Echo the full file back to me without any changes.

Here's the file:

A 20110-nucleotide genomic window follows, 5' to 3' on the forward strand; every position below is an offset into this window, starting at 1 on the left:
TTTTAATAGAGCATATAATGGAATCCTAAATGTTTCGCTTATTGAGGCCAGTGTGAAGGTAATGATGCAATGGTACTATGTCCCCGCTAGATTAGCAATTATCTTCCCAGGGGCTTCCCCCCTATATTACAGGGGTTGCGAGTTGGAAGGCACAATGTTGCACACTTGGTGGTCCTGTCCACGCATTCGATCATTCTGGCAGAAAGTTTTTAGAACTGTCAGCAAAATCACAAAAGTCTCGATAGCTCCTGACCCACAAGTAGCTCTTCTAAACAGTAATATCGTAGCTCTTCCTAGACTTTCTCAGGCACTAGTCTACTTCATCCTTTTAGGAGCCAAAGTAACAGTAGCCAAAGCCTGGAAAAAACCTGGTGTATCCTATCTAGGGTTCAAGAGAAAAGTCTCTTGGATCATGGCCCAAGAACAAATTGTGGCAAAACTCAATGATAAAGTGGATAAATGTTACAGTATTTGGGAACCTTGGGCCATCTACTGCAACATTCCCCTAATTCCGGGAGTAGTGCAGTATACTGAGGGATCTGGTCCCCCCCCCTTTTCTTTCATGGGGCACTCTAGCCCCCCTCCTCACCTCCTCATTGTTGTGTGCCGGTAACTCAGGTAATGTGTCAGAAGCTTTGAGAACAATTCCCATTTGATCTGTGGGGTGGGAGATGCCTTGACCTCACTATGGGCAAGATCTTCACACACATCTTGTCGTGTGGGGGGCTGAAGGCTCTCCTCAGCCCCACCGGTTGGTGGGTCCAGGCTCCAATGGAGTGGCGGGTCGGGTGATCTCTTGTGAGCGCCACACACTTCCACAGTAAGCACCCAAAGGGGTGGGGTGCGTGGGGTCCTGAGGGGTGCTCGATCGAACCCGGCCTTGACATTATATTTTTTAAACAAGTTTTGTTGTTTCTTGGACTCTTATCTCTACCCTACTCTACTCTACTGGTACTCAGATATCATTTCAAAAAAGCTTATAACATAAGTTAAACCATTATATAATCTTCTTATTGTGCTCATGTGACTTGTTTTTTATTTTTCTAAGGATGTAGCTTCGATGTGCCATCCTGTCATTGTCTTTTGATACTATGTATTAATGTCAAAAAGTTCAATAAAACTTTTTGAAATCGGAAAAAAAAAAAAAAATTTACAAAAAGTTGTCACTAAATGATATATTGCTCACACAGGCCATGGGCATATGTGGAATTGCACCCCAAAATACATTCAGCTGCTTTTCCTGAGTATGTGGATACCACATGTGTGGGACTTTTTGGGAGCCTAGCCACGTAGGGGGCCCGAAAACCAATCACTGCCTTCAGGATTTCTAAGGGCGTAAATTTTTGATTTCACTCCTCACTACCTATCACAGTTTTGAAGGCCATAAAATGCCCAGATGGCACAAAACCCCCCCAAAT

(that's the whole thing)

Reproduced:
A 20110-nucleotide genomic window follows, 5' to 3' on the forward strand; every position below is an offset into this window, starting at 1 on the left:
TTTTAATAGAGCATATAATGGAATCCTAAATGTTTCGCTTATTGAGGCCAGTGTGAAGGTAATGATGCAATGGTACTATGTCCCCGCTAGATTAGCAATTATCTTCCCAGGGGCTTCCCCCCTATATTACAGGGGTTGCGAGTTGGAAGGCACAATGTTGCACACTTGGTGGTCCTGTCCACGCATTCGATCATTCTGGCAGAAAGTTTTTAGAACTGTCAGCAAAATCACAAAAGTCTCGATAGCTCCTGACCCACAAGTAGCTCTTCTAAACAGTAATATCGTAGCTCTTCCTAGACTTTCTCAGGCACTAGTCTACTTCATCCTTTTAGGAGCCAAAGTAACAGTAGCCAAAGCCTGGAAAAAACCTGGTGTATCCTATCTAGGGTTCAAGAGAAAAGTCTCTTGGATCATGGCCCAAGAACAAATTGTGGCAAAACTCAATGATAAAGTGGATAAATGTTACAGTATTTGGGAACCTTGGGCCATCTACTGCAACATTCCCCTAATTCCGGGAGTAGTGCAGTATACTGAGGGATCTGGTCCCCCCCCCTTTTCTTTCATGGGGCACTCTAGCCCCCCTCCTCACCTCCTCATTGTTGTGTGCCGGTAACTCAGGTAATGTGTCAGAAGCTTTGAGAACAATTCCCATTTGATCTGTGGGGTGGGAGATGCCTTGACCTCACTATGGGCAAGATCTTCACACACATCTTGTCGTGTGGGGGGCTGAAGGCTCTCCTCAGCCCCACCGGTTGGTGGGTCCAGGCTCCAATGGAGTGGCGGGTCGGGTGATCTCTTGTGAGCGCCACACACTTCCACAGTAAGCACCCAAAGGGGTGGGGTGCGTGGGGTCCTGAGGGGTGCTCGATCGAACCCGGCCTTGACATTATATTTTTTAAACAAGTTTTGTTGTTTCTTGGACTCTTATCTCTACCCTACTCTACTCTACTGGTACTCAGATATCATTTCAAAAAAGCTTATAACATAAGTTAAACCATTATATAATCTTCTTATTGTGCTCATGTGACTTGTTTTTTATTTTTCTAAGGATGTAGCTTCGATGTGCCATCCTGTCATTGTCTTTTGATACTATGTATTAATGTCAAAAAGTTCAATAAAACTTTTTGAAATCGGAAAAAAAAAAAAAAATTTACAAAAAGTTGTCACTAAATGATATATTGCTCACACAGGCCATGGGCATATGTGGAATTGCACCCCAAAATACATTCAGCTGCTTTTCCTGAGTATGTGGATACCACATGTGTGGGACTTTTTGGGAGCCTAGCCACGTAGGGGGCCCGAAAACCAATCACTGCCTTCAGGATTTCTAAGGGCGTAAATTTTTGATTTCACTCCTCACTACCTATCACAGTTTTGAAGGCCATAAAATGCCCAGATGGCACAAAACCCCCCCAAAT